EspañolIn a speech before the House of Commons in 1947, Winston Churchill said, “democracy is the worst form of government, except for all the others that have been tried.” He concluded that the goal of a democratic system is “to yield, from time to time, to the opinions of others.”
The very democracy that the ex-prime minister of England spoke of is the same system that has allowed countless tyrants to come to power — the same system that not only places despots in the seat of the presidency, but allows the destruction of institutions, even those as spontaneous as language and money. This is a system that slowly self-destructs, degenerating into dictatorship.
Paradoxically, the democracy that Churchill spoke of has also been responsible for some of the most peaceful and beneficial processes in history — processes that not only turned tools of war into voting ballots but allowed women, racial minorities, and young people to exercise their political rights. In many cases, the calm consensus that results from the debate of competing beliefs and ideologies has created effective and, most important, legitimate laws that allow governance to proceed in accordance with the social values of a particular country.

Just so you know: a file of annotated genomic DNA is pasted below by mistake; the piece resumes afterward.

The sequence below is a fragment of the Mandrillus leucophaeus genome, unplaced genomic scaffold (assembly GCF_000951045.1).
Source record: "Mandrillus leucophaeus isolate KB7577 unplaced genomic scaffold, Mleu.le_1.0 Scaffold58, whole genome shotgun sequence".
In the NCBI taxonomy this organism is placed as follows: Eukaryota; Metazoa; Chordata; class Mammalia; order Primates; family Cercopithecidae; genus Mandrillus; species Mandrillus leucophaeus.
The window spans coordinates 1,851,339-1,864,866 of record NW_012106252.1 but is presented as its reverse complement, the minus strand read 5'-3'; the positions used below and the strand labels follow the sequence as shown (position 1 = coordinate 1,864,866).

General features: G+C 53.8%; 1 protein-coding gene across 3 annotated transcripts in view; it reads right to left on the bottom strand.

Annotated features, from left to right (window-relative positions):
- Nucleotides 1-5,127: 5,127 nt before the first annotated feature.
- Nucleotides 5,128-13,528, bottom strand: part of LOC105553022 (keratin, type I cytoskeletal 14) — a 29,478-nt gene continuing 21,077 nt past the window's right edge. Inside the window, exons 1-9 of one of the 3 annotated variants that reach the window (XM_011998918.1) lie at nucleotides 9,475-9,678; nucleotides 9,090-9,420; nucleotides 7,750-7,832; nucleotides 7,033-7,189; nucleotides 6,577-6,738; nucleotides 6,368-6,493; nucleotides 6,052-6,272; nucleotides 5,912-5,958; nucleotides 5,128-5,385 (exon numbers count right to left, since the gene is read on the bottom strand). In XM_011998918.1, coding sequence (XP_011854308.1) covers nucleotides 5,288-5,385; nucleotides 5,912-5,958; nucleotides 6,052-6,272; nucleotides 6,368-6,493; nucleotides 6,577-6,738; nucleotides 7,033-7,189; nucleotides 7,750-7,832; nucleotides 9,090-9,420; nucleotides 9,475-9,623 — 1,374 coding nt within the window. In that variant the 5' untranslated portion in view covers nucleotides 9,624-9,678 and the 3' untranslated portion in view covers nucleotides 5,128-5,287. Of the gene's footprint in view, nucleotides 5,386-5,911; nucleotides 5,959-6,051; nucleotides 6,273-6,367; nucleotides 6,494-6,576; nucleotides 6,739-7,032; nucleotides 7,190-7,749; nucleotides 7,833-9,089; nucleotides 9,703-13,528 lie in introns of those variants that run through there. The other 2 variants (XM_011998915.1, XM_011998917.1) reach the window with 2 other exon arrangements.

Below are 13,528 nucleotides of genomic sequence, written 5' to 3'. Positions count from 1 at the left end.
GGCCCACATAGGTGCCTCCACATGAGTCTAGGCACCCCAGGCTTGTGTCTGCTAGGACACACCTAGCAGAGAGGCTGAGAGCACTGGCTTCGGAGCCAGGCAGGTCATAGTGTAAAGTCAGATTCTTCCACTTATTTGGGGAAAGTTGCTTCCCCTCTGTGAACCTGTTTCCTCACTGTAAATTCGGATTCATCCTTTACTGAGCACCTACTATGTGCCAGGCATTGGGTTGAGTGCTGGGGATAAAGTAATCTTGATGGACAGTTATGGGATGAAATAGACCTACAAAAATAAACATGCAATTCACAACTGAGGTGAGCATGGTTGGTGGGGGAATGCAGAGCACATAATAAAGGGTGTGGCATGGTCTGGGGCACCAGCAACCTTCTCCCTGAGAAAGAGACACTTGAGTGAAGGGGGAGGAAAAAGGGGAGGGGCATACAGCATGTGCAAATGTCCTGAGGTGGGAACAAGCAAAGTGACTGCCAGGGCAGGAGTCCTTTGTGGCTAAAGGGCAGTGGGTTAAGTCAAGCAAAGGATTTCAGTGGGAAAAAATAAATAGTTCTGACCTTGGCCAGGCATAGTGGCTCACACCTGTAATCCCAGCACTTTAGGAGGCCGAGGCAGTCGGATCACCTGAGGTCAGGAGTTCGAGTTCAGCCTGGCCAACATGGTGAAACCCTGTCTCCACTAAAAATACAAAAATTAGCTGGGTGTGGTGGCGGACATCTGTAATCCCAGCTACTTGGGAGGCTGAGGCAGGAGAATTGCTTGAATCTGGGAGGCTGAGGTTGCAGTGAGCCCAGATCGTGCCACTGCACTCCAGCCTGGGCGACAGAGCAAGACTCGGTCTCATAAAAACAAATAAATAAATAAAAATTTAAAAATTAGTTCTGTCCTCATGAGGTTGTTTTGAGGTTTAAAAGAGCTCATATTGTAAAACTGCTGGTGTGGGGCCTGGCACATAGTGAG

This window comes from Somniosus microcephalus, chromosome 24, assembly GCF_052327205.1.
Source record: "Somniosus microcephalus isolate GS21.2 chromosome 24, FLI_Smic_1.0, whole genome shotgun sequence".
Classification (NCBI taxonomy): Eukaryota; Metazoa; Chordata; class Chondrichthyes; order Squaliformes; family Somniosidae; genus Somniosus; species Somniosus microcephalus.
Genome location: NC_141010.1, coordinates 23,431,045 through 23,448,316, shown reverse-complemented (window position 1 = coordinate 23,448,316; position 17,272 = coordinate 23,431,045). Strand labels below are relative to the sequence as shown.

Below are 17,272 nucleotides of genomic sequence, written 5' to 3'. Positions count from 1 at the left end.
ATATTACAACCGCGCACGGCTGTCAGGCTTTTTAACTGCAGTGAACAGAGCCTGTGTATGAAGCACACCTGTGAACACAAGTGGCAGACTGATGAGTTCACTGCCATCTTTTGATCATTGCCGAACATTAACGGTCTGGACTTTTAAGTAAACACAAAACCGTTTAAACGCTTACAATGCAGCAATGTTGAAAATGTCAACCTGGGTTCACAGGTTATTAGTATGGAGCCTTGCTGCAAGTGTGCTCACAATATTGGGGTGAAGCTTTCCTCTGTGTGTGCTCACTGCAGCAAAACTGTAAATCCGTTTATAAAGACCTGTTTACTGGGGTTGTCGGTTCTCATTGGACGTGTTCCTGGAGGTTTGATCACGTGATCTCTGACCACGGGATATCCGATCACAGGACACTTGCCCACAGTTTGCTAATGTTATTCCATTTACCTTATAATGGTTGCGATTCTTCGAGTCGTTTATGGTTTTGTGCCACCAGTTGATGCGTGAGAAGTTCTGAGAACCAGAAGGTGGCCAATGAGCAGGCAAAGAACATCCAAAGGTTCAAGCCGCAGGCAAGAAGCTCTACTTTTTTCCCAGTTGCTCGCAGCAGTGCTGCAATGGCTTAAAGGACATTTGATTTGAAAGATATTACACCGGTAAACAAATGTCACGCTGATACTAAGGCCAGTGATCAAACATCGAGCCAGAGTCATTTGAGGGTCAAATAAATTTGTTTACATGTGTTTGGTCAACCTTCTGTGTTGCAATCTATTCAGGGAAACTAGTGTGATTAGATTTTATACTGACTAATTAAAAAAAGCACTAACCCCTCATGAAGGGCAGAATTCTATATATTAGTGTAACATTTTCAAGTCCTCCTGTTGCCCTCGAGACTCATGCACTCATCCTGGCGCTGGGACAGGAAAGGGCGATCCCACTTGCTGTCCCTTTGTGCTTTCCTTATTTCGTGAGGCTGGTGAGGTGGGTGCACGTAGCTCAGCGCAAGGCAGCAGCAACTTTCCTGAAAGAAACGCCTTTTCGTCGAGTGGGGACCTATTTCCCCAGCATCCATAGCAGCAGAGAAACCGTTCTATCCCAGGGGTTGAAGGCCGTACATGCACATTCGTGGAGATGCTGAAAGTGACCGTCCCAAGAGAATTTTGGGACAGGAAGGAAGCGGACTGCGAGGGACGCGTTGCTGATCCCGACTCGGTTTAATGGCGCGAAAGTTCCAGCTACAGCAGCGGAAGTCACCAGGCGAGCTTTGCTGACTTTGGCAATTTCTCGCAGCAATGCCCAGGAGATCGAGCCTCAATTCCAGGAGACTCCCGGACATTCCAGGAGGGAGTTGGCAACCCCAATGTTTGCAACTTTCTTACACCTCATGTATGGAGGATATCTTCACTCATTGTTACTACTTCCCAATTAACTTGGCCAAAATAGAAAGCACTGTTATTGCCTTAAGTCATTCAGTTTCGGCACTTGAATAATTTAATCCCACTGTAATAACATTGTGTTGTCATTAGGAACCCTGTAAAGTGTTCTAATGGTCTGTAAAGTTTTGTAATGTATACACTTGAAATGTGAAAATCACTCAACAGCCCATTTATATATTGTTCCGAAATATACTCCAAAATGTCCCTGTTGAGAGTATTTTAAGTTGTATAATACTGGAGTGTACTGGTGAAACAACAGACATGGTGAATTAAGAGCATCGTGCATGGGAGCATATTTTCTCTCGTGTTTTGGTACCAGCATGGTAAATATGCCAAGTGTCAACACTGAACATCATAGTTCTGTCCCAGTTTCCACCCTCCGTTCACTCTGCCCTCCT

What, then, causes democracy to revert to an imperfect and undesirable state, forcing us to relent to the opinions of others, even though they may be atrocious and undesirable?
The answer is very simple. However, we must first understand the contextual vulnerabilities or shortfalls that pave the way to dictatorship, looking specifically at Bolivia.
No Free Market of Political Parties
It sounds strange to mention free markets and political parties in the same sentence, but to understand the problem in Bolivia, these parties must be analyzed through the lens of the market. Those that sell public policy (the parties) should have to compete with one another to be chosen by the consumer (the voter). These sellers should present their policies to the consumer openly and competitively.